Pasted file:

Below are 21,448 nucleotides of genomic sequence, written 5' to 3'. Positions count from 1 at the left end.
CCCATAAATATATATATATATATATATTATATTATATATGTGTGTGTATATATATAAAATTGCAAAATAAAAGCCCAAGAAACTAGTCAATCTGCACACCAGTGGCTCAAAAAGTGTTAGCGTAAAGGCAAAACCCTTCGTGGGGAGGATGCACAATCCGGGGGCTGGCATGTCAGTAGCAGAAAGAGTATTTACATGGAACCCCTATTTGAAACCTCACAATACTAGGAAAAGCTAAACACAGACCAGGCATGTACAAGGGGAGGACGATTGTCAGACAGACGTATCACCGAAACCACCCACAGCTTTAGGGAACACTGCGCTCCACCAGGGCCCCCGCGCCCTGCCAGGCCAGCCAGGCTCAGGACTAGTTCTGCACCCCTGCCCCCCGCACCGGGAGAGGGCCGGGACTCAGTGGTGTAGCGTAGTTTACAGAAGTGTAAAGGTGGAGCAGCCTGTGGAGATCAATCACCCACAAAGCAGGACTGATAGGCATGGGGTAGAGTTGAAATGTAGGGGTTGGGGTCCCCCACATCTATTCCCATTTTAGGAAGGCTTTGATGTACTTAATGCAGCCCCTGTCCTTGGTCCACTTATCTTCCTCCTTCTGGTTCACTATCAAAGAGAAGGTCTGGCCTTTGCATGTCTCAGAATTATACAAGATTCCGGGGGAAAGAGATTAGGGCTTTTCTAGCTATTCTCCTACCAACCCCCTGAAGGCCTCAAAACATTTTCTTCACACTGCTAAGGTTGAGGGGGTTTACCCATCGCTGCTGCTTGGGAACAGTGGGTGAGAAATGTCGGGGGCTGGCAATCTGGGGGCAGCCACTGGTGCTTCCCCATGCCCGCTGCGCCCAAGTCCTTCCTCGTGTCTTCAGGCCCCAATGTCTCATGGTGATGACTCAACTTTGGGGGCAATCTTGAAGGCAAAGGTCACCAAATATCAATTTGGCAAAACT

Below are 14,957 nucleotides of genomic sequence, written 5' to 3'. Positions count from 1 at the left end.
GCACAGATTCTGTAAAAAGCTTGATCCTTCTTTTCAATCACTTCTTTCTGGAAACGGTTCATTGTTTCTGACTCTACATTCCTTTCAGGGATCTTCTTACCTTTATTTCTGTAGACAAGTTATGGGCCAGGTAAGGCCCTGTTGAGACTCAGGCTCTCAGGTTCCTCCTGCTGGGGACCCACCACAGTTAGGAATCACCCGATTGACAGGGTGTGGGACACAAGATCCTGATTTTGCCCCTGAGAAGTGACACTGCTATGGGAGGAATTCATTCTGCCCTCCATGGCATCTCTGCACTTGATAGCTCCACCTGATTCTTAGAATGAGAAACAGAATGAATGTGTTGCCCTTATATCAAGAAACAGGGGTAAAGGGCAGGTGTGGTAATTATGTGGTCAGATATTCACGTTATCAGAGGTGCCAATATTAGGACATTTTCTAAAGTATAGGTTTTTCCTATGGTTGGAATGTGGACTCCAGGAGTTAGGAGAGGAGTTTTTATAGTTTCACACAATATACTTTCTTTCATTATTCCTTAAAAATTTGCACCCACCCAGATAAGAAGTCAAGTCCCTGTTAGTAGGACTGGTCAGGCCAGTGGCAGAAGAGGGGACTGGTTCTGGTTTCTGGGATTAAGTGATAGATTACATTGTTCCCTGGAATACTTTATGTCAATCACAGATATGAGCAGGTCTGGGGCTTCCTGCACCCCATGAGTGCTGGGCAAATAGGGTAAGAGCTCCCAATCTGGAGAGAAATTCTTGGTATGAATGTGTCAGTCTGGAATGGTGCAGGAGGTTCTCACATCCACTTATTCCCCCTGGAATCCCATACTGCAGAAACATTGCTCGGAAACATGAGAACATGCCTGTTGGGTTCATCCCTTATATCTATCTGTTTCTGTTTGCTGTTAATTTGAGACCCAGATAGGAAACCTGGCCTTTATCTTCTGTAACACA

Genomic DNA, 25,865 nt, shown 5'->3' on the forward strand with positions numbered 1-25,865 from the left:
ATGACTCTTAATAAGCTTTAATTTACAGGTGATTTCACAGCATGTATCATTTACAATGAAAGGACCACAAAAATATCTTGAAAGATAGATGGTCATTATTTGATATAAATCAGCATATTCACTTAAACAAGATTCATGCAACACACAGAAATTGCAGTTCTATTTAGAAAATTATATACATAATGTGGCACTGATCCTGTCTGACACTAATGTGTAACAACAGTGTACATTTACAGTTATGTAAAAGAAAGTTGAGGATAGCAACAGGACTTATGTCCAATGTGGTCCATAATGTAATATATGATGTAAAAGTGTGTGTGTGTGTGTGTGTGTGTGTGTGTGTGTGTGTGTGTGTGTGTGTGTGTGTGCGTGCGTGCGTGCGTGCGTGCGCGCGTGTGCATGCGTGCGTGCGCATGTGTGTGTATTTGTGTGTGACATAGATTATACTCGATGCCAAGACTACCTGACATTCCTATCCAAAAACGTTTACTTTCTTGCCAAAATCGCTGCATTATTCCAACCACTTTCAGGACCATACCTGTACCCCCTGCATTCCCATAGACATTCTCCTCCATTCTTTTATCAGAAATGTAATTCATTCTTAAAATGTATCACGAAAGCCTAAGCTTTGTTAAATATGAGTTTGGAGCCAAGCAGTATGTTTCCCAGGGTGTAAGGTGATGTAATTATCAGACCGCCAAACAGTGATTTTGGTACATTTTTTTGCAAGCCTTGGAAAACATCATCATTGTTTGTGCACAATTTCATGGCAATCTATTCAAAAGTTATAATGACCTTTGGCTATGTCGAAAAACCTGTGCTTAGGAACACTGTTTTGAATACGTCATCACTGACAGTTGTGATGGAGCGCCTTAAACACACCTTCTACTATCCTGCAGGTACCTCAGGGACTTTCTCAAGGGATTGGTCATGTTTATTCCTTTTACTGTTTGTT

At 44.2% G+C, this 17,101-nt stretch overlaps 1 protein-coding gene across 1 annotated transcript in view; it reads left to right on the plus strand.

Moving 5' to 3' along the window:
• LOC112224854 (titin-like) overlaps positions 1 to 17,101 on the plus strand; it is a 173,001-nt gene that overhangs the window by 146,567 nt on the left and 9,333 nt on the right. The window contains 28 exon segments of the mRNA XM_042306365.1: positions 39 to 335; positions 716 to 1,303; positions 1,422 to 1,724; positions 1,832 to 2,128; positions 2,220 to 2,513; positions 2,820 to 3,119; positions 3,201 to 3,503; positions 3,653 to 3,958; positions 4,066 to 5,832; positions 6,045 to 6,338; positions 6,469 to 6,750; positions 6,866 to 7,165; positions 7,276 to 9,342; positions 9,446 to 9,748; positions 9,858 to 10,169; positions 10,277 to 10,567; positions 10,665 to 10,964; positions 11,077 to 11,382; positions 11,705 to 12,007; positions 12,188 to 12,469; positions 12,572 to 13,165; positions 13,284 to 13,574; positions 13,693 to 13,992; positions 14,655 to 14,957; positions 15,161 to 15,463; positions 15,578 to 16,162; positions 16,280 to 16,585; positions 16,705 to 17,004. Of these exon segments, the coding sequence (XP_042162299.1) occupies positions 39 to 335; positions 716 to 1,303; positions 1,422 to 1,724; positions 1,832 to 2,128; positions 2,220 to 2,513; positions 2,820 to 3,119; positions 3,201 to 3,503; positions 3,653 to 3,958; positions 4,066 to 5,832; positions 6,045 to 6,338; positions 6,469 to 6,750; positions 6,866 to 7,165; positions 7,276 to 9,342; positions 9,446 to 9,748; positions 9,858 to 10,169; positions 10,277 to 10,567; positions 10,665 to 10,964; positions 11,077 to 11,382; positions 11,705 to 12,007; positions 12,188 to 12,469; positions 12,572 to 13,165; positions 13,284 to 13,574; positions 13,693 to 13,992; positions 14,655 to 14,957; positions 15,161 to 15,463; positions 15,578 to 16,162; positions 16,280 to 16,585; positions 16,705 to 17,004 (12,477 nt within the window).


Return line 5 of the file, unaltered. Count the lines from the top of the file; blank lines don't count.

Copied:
Genomic DNA, 25,865 nt, shown 5'->3' on the forward strand with positions numbered 1-25,865 from the left: